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Bahsahwahbee Swamp Cedars National Monument Update

Today, U.S. Senators Jacky Rosen (D-NV) and Catherine Cortez Masto (D-NV) sent a letter to Interior Secretary Deb Haaland urging the Biden Administration to support a national monument designation at Bahsahwahbee (Swamp Cedars). It's a big step and we are very grateful to the Senators for their support and leadership.


As the Tribes' National Monument Director, I'm honored and privileged to be a part of this effort for the benefit of the indigenous Newe people, particularly the Confederated Tribes of the Goshute Reservation, Duckwater Shoshone Tribe, and Ely Shoshone Tribe.


Swamp Cedars (Bahsahwahbee) was once a ceremonial and pilgrimage site where thousands of indigenous Newe peoples gathered every year. But during the 19th century, the valley became the killing fields as the Newe suffered eleven massacres. Bahsahwahbee is at the heart of the three largest massacres, one being the largest known Indian massacre in US history, which all occurred at times of religious gatherings.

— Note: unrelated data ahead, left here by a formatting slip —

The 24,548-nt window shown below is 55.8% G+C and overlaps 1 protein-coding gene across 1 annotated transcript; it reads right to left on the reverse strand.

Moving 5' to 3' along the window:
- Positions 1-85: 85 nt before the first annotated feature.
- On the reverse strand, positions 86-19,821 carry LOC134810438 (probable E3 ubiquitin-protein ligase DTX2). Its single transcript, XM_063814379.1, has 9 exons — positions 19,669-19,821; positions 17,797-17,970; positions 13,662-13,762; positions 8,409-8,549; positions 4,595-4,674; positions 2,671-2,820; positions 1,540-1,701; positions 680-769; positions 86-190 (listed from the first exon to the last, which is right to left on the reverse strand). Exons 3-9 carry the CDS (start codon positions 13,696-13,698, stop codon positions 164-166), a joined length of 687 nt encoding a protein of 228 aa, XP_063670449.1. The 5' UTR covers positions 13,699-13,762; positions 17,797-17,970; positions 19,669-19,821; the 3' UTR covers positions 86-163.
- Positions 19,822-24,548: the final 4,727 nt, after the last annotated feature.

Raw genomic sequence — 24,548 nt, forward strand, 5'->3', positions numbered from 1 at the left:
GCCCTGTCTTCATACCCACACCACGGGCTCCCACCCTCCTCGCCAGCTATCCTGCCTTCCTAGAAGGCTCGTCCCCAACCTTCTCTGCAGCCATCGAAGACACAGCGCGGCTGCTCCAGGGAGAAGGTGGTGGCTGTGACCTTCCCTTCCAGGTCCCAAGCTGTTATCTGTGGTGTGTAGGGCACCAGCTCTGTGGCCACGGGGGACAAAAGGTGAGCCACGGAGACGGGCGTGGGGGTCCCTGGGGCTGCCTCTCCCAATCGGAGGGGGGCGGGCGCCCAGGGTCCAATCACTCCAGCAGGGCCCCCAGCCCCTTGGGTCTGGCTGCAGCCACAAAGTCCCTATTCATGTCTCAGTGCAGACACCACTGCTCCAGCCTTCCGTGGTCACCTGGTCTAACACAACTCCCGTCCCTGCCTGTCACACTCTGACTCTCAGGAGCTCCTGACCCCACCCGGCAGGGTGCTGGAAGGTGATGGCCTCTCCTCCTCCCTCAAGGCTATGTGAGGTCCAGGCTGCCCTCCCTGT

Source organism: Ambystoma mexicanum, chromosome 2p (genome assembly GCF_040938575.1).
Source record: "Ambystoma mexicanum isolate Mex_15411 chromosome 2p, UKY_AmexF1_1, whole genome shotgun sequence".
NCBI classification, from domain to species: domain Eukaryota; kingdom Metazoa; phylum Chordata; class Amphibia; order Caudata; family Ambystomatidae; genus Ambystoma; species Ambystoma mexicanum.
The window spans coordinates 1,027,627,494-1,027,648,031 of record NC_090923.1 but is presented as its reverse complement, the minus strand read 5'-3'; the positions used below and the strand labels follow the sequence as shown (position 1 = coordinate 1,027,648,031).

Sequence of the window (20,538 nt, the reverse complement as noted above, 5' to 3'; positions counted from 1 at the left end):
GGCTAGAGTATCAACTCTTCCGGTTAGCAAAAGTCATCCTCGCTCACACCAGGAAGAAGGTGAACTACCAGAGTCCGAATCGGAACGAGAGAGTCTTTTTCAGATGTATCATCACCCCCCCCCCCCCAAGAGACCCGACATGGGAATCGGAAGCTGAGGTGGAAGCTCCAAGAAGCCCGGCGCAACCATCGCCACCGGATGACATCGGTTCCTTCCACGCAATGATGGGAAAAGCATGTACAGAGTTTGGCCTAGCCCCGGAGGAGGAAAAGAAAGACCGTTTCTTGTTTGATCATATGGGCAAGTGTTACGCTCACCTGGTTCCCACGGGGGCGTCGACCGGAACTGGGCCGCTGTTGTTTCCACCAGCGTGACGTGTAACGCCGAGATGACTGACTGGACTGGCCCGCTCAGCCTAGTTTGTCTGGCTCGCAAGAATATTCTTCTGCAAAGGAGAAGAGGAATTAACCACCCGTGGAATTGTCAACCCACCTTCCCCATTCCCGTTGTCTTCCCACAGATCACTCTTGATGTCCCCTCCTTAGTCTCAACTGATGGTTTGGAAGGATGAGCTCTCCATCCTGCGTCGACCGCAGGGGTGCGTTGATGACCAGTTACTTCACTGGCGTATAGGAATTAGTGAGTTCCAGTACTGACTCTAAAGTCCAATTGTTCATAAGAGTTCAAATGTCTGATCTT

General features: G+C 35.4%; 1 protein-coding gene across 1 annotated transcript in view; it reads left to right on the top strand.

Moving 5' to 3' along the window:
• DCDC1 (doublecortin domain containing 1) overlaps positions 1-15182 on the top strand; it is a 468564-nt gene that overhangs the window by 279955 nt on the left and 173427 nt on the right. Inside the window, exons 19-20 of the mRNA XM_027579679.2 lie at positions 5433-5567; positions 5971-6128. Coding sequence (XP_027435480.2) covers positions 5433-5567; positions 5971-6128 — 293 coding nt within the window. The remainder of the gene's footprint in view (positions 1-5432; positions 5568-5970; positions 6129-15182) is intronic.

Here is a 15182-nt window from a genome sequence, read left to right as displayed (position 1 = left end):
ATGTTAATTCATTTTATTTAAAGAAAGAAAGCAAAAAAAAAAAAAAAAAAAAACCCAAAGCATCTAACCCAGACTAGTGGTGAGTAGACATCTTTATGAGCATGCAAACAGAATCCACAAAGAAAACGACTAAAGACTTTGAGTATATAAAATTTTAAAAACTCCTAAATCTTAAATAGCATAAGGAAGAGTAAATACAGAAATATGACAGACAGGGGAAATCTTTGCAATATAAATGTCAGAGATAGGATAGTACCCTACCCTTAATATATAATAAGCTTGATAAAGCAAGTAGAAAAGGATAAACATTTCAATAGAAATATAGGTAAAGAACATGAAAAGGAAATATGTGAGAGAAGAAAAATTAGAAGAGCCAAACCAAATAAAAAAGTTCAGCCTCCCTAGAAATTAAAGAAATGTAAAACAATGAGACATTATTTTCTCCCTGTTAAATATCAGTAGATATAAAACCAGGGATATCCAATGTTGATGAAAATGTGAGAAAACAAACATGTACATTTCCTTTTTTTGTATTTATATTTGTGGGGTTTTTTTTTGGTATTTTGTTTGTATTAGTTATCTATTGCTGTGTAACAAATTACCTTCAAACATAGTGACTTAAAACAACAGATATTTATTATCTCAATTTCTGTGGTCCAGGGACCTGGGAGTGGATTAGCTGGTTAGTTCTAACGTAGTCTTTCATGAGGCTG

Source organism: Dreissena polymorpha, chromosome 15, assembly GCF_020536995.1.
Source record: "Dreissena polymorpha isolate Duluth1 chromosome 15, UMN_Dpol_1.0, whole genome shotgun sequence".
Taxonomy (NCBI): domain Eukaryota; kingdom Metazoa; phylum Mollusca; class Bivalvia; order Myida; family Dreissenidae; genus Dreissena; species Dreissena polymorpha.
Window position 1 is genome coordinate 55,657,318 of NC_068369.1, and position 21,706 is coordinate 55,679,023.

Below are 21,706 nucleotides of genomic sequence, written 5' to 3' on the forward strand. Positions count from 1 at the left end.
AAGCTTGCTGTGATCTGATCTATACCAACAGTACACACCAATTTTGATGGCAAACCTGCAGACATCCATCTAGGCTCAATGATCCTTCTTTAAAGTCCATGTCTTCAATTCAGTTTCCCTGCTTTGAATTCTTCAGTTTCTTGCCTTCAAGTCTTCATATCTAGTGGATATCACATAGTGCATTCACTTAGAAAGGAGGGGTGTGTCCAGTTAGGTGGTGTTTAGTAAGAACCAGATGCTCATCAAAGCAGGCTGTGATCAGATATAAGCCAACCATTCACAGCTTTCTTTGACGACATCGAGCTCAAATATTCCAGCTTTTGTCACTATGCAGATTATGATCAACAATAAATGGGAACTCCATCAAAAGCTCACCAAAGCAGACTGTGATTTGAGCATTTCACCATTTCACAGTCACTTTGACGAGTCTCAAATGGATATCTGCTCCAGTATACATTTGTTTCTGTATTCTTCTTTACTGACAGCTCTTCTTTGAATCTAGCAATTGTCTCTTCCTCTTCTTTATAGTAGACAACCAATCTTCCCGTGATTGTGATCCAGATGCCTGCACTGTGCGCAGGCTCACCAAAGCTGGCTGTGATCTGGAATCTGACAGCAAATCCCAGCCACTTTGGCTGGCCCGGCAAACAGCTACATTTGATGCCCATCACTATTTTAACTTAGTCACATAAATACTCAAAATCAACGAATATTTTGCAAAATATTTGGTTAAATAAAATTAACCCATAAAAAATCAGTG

Bahsahwahbee is singular as a place of religious gathering comparable to the Vatican or the Kumbha Melas, a place of genocide too similar to Auschwitz, and a mass graveyard not unlike Arlington National Cemetery.


The Newe hold that the sacred grove of Swamp Cedars embodies the spirits of the men, women and children who were killed. Indigenous peoples from across the Great Basin still go to Bahsahwahbee to visit their ancestors, pray, and hold healing ceremonies.


Tribal Nations are now calling for these federal public lands to be commemorated and protected as a National Monument within the National Park System. We are asking for people to support this effort. You can do so by signing the petition at swampcedars.org.




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